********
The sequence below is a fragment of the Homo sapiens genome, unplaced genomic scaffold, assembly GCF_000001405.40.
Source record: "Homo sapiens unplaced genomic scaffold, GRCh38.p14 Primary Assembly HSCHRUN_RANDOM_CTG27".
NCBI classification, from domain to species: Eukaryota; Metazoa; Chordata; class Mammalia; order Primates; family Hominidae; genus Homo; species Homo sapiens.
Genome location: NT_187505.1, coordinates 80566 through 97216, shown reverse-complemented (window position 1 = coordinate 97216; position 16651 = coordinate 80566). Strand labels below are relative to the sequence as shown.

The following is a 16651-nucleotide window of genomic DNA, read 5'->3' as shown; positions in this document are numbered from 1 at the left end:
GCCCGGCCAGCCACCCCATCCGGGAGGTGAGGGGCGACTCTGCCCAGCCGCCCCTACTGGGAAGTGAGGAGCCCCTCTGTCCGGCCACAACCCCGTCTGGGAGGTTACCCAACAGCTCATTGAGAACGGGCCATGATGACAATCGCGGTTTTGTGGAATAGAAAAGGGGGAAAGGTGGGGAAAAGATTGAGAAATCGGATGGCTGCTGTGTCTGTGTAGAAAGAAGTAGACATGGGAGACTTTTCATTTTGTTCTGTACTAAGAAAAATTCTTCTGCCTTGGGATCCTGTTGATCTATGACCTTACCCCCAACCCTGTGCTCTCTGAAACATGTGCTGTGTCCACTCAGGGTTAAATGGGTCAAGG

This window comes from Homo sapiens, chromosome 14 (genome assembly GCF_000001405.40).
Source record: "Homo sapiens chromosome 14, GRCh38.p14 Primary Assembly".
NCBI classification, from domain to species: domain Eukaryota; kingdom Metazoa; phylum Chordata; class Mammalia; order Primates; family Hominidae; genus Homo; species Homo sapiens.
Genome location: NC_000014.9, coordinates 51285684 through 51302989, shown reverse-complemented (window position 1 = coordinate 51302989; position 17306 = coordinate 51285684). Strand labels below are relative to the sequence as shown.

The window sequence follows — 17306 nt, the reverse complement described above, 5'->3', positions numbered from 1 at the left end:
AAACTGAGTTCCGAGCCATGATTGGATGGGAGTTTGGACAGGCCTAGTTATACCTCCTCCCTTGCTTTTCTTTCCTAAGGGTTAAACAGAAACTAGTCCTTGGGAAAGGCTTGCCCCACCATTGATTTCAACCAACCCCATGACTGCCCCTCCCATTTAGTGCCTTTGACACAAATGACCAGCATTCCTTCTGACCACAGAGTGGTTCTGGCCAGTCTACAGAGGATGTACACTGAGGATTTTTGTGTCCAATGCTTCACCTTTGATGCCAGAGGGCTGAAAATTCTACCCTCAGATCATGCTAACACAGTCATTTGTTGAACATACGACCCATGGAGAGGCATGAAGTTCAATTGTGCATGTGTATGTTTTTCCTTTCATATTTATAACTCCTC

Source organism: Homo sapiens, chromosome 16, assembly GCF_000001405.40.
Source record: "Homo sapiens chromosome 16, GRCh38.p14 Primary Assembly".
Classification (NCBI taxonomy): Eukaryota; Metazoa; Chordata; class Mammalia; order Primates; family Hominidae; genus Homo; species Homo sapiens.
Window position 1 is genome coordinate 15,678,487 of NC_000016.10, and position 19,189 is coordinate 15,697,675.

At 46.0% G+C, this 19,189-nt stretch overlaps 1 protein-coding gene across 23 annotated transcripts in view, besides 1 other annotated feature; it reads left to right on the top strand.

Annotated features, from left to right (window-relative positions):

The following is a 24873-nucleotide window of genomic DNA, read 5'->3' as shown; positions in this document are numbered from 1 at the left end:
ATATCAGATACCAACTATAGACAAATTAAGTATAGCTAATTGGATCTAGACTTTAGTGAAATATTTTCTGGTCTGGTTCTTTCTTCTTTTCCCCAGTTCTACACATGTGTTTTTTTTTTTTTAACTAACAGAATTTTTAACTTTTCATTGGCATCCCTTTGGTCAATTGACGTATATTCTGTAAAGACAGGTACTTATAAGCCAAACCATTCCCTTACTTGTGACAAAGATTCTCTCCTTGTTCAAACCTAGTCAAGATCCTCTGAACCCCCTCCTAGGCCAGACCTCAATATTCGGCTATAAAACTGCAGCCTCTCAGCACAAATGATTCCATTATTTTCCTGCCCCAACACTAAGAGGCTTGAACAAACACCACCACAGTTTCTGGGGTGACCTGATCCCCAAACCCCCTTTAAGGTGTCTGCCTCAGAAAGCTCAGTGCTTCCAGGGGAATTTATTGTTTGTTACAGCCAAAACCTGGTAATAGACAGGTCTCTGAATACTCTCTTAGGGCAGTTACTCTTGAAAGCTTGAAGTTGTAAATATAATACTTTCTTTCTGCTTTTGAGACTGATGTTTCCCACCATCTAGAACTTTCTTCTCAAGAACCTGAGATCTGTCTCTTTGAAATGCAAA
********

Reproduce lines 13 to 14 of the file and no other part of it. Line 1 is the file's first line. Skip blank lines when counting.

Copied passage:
Source organism: Homo sapiens, chromosome 16, assembly GCF_000001405.40.
Source record: "Homo sapiens chromosome 16, GRCh38.p14 Primary Assembly".